BY GARFIELD MYERS Editor-at-large South/Central Bureau firstname.lastname@example.org
MANDEVILLE, Manchester — Michael Peart has been talking about the issue for so long, he says he feels like a stuck record.
'For many, many years I've been saying children shouldn't be travelling these long distances to go to school, they should be going to the school closest to them,' Peart, told Jamaica Observer Central by telephone.
"Is only when you have a tragedy with schoolchildren, like happen up at Chudleigh that people pay me any mind," added Peart, who is Member of Parliament for South Manchester and Speaker of the House of Representatives.
Four teenagers, Okeem Gordon, Tameka Peart, Kimone Levy, and Shackerea Meschette — all students of the Holmwood Technical High School in Christiana — died on September 25 in a bus crash at Chudleigh, north Manchester.
One driver, alleged to have triggered the accident with improper overtaking, is before the courts on manslaughter charges. However, for Peart who is particularly touched since one of the accident victims, Gordon is from Alligator Pond, at the southern tip of his constituency, such tragedies could be minimised if there is a rigorous and proactive effort to reduce long-distance travel for children.
Young Gordon had been required to travel about 60 miles every day — 30 miles either way to and from school — with a switch of vehicle in Mandeville.
In addition to the risk of accidents, Peart points to the stress and strain for children and the cost of fares which means they are often held back from school simply because there is no money.
"They (children) have to get up extra early and reach home very late. They miss a lot of school when the money runs out... every aspect is negative, there is no benefit for the child," said Peart.
He blames the "elitist traditional system" which facilitates parents who want to send children to the so-called "traditional" and "best" high schools for the problem. "In South Manchester, there are Cross Keys High and Winston Jones High as well as BB Coke in (nearby) Junction, South East St Elizabeth," Peart said.
However, he said, the children who get high scores in the Grade Six Achievement Test (GSAT) and Grade Nine Achievement Test (GNAT) have to travel to the traditionally recognised high schools in Mandeville and beyond.
"At the same time, those buses pass the others coming down from Mandeville with children who got low scores and who are being sent to Cross Keys High and Winston Jones... those children didn't want to come down to South Manchester, they were shunted there by the system," said Peart.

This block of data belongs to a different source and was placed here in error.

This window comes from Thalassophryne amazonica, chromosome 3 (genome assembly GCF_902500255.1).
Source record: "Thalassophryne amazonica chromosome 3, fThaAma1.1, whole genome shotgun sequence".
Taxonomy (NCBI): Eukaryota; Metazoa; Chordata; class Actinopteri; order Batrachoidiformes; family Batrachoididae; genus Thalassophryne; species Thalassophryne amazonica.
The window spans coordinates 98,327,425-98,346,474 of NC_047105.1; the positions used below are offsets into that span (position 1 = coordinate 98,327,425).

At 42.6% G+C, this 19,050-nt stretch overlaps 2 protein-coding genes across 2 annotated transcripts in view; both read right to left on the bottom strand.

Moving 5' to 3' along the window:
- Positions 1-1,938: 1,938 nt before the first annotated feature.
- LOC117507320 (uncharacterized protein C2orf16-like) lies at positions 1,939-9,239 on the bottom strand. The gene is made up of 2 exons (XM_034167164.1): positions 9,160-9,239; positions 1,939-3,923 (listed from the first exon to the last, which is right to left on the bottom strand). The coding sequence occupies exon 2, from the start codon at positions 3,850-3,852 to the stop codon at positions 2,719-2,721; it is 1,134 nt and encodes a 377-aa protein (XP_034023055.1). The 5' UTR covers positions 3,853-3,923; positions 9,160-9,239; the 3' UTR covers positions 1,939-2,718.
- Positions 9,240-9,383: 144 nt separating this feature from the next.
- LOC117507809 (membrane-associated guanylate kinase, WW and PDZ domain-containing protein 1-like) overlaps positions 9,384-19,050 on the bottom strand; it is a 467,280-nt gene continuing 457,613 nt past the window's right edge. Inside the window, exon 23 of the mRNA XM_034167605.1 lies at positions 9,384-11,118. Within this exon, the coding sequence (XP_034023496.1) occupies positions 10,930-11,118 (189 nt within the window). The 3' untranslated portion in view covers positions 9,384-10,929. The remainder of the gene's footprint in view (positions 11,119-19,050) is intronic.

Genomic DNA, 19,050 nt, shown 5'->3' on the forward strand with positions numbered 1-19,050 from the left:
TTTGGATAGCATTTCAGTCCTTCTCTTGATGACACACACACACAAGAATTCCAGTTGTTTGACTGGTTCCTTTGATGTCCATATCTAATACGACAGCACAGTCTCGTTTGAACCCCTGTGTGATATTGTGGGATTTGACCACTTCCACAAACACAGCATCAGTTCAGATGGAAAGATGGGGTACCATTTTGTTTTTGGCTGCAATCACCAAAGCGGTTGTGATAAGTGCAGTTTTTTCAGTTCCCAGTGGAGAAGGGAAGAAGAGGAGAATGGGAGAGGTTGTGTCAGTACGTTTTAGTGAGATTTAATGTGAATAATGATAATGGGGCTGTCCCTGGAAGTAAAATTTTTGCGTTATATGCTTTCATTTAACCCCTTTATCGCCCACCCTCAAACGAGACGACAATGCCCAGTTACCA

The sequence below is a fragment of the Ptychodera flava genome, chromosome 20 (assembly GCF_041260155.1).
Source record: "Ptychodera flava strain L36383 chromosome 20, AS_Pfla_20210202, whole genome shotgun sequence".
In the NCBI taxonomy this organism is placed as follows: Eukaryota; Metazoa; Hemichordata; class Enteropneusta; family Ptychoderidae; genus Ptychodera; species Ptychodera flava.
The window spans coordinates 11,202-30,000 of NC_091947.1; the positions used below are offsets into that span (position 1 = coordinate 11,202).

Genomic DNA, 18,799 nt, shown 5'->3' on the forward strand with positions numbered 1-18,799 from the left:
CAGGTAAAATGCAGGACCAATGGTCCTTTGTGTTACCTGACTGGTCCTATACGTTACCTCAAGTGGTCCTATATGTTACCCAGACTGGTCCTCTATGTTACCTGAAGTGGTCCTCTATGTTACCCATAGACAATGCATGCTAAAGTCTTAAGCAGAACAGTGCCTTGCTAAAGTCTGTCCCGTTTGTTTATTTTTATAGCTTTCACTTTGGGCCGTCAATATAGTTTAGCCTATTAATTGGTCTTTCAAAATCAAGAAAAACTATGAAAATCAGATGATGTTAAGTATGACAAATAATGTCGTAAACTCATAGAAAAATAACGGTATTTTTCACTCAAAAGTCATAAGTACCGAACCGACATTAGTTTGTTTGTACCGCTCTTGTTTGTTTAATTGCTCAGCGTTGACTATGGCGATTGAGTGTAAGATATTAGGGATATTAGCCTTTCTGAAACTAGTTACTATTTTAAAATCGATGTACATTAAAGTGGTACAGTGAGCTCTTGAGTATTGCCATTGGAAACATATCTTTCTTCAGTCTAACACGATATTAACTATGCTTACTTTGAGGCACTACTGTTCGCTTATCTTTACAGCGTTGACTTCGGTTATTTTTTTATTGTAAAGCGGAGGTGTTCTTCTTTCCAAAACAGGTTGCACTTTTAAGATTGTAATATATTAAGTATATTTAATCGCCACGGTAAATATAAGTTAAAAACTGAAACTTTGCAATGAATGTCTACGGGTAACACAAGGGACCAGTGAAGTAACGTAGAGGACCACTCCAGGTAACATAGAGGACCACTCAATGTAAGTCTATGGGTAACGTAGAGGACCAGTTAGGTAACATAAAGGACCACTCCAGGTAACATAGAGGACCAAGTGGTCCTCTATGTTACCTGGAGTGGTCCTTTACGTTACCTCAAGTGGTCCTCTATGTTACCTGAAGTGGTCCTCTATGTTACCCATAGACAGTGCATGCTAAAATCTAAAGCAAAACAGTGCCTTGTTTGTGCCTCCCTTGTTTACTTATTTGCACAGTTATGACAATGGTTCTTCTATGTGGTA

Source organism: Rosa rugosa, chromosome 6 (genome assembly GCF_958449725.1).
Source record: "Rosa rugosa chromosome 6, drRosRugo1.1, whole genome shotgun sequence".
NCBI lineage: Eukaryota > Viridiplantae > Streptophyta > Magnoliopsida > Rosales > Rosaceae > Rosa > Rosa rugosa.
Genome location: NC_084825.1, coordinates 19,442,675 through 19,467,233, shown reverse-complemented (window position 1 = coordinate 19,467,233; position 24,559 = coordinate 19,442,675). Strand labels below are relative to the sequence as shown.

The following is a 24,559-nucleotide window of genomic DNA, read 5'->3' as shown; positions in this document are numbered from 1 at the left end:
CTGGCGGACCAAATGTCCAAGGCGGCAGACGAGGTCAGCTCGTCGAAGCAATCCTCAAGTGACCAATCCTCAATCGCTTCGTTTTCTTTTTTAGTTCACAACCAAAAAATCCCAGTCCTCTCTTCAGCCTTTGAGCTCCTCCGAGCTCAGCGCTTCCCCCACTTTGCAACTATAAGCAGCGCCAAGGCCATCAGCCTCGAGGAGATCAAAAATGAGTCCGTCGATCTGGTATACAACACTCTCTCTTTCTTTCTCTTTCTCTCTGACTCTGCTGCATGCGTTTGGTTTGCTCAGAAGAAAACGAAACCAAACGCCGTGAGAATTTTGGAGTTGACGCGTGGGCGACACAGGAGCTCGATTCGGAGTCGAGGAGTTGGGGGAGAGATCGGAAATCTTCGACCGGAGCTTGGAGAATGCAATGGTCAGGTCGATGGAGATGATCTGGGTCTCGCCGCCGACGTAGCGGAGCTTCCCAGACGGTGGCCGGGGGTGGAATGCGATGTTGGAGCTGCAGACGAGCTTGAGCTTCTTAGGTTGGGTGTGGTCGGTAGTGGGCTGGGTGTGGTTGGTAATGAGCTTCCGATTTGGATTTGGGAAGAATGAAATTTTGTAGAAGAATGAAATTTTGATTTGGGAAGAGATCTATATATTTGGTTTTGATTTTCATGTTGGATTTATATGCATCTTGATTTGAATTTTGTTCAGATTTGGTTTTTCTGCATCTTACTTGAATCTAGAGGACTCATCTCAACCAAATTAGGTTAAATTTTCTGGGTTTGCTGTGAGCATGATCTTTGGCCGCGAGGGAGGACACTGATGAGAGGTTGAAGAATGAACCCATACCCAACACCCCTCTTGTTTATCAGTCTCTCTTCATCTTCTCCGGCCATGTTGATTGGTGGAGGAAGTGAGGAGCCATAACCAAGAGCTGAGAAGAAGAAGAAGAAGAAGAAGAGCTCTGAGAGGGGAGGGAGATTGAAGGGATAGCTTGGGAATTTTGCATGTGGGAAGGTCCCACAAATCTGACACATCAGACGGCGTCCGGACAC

He complains that while the benefits of sending children to schools closest to them are obvious for all to see, there are too many, including school principals, who do not want change.
For what its worth, the South Manchester MP says he is again calling on the Ministry of Education to "develop a plan to implement the zoning of schools on a phased basis". He concedes that once the programme is developed, "some people will resist" but for the good of the children, Peart says it must be implemented even while he concedes "it will take time, it cant be done overnight".
One man in Peart's corner is Education Minister Ronnie Thwaites. Since becoming minister in early 2012, Thwaites has repeatedly spoken of the desirability of children being placed geographically close to home.
He repeated that ideal when the Observer Central spoke to him last week but emphasised that parents also had a right to choose what they consider to be best for their children.
"The negative manifestations [of long travel for school children] are very obvious... [but] there is a very strong parental aspect...," said Thwaites who will be in Mandeville today to witness the implementation of a regularised bus system by Holmwood Technical.
The education minister says a large part of the solution must be to strengthen the performance of the "new" high schools. He claims strong leadership in some of those schools is "making a big difference" in terms of results; and parents are starting to notice.
"I believe attitudes are changing... for instance there are far fewer applications for transfers than used to be the case and I think that's because parents are recognising that children are doing very well at these schools," he said.
Thwaites says his ministry will also be exploring a strategy of students on the PATH programme "being placed at schools closest to them" as a first option in order to minimise if not eliminate the high cost of travel.